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kaitlan? >> well the president is choosing to focus on that second number there, the unemployment rate falling below 5%. of course the first time since he's been in office that it has been below that but also the bigger question about what it looks like in the wake of the pandemic and what this american recovery is looking like. and the numbers are obviously a r road block and the 194,000 jobs added to the economy, that is tough for any president to sell and it was tough for president biden as he said it is a sign progress is being made but pinning a lot of this on the delta variant and one thing that he was saying that white house officials hopes come to fruition is that the last one was taken in september. that is when the delta variant was hitting the united states very hard. you're seeing medical and health officials say they hoped they are turning the corner on that. the case numbers are going down. they're hoping vaccinations continue to go up. but it is a very difficult number because the thing about the unemployment rate even falling below 5%, in part
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because are leaving the work force entirely. and that is a big question that is still facing the white house. when you're saying the president didn't take any questions today, a big one is on the labor shortage and what the path forward for that is going to look like and how long the president's top economist think that is going to last, victor. because you heard the labor secretary saying earlier, there had been a line of thinking that come september when schools were reopening and parents could send their kids back to school with the jobless benefits and the enhanced were coming to an end, the $300 a month that people would start entering the were force in mass. there would be a surge in numbers. and we did not see that. instead the work force is shrinking and that is a deep concern that is facing the white house alongside the concerns about inflation, alongside oil and gas prices being at the highest level since 2014. so questions about what this means for the recovery, if it is a small moment or a larger reflection of how long this is going to take. >> kaitlan collins for us there at the white house. thank you very much.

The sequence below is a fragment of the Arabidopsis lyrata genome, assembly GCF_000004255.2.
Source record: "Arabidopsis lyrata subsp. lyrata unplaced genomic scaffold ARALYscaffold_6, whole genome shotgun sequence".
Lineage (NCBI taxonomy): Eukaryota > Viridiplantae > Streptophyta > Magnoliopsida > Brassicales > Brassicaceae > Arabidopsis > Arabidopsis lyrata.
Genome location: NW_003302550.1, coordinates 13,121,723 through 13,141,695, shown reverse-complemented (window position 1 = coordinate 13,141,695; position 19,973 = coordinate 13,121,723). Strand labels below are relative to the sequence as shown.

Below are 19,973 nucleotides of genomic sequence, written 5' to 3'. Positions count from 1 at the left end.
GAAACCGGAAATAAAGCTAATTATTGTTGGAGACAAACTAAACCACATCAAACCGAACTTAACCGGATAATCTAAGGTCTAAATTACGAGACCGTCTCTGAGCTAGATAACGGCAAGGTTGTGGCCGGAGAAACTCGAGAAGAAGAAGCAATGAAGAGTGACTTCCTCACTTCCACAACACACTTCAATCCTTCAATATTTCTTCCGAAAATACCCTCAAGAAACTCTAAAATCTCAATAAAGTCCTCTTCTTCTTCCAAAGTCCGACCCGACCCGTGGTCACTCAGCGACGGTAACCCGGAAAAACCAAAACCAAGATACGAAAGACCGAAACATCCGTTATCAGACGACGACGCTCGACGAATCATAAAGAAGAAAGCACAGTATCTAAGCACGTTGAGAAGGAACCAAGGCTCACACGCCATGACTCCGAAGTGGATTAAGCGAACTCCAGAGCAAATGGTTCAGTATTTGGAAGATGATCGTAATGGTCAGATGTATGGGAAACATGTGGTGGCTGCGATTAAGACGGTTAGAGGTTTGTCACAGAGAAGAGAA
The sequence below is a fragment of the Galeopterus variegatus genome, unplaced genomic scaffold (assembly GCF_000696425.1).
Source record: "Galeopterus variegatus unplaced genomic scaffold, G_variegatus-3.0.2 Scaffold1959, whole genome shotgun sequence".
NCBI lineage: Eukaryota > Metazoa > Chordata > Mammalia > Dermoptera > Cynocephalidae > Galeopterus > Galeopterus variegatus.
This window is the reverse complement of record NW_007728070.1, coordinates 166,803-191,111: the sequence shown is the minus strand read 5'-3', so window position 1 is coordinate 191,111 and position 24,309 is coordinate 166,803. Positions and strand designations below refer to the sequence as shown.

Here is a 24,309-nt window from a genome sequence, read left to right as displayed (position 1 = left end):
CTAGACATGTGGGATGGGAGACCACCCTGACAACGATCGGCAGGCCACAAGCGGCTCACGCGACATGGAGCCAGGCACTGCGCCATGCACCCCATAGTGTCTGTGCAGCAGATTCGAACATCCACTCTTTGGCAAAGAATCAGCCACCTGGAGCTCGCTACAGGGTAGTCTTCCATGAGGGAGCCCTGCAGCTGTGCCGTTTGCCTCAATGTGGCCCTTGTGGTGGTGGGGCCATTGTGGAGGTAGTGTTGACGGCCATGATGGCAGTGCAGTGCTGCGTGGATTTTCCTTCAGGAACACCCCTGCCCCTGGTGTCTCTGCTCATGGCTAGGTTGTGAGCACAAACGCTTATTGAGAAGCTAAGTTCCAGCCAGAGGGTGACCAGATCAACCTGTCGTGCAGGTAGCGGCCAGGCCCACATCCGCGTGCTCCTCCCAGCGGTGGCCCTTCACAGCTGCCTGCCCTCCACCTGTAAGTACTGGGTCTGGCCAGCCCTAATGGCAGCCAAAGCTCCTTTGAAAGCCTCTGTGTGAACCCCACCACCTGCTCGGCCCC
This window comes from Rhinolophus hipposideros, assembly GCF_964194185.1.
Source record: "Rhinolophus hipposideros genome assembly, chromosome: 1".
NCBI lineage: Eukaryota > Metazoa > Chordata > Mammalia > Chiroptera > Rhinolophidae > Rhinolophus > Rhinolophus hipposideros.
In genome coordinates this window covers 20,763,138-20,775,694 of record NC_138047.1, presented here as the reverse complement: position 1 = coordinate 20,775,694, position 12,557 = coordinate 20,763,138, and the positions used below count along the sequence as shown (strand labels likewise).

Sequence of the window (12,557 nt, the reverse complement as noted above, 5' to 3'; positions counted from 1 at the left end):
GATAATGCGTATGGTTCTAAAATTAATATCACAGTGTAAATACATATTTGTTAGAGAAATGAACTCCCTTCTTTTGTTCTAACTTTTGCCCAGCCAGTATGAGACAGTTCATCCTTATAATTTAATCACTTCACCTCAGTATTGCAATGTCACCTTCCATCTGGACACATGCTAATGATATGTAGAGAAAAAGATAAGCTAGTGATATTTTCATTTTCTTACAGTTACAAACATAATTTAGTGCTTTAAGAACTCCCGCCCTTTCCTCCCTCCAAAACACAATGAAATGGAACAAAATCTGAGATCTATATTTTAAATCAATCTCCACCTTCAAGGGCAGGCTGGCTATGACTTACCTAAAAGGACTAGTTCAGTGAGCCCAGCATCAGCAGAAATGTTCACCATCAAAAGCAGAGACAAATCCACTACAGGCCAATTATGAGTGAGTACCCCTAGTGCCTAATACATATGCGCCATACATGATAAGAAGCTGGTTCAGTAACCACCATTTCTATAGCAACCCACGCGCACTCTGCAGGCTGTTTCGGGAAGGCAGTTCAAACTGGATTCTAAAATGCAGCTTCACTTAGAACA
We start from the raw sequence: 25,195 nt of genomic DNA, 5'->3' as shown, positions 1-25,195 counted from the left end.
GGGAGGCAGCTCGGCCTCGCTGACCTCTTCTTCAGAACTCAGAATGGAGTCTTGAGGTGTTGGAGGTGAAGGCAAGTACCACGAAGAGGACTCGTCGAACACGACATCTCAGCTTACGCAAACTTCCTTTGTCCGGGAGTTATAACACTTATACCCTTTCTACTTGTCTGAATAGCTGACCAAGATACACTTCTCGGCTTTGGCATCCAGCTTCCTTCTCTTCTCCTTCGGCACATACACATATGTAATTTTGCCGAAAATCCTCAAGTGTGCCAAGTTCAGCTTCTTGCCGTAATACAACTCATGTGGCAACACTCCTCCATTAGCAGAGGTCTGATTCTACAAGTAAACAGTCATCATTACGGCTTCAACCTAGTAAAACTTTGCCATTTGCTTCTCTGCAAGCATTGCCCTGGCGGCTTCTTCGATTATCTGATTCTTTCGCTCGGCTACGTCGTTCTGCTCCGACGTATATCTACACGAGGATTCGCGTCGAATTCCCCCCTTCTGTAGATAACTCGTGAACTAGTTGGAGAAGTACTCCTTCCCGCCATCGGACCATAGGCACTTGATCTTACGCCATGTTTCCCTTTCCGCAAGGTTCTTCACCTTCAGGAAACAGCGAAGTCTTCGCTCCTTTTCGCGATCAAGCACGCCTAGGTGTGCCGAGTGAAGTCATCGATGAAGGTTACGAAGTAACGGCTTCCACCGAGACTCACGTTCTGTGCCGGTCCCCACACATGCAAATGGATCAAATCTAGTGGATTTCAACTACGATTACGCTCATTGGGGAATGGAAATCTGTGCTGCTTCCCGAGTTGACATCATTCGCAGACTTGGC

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let's take a closer look at the u.s. jobs report. cnn's matt egan is with me now to break down the numbers. what do they tell us about the effort to recover now falls short, the expectations was what, 500,000? 194 but what is the big takeaway. >> at first blush this looked terrible. if you give it a letter grade it might be a "d", but it is not as bad as it looked. it might get a c-plus or a b-minus. here is why. the big negative is 194,000 jobs were add. less than half of what economists were expecting. this is the weakest job growth of the entire year. as far as why. let's look at the sectors. the big negative was schools. local school employment alone fell by 144,000 jobs last month. that is a big deal because normally there is a lot of jobs coming on from teachers and staff taken off the payroll during the summer. the tact that hiring did not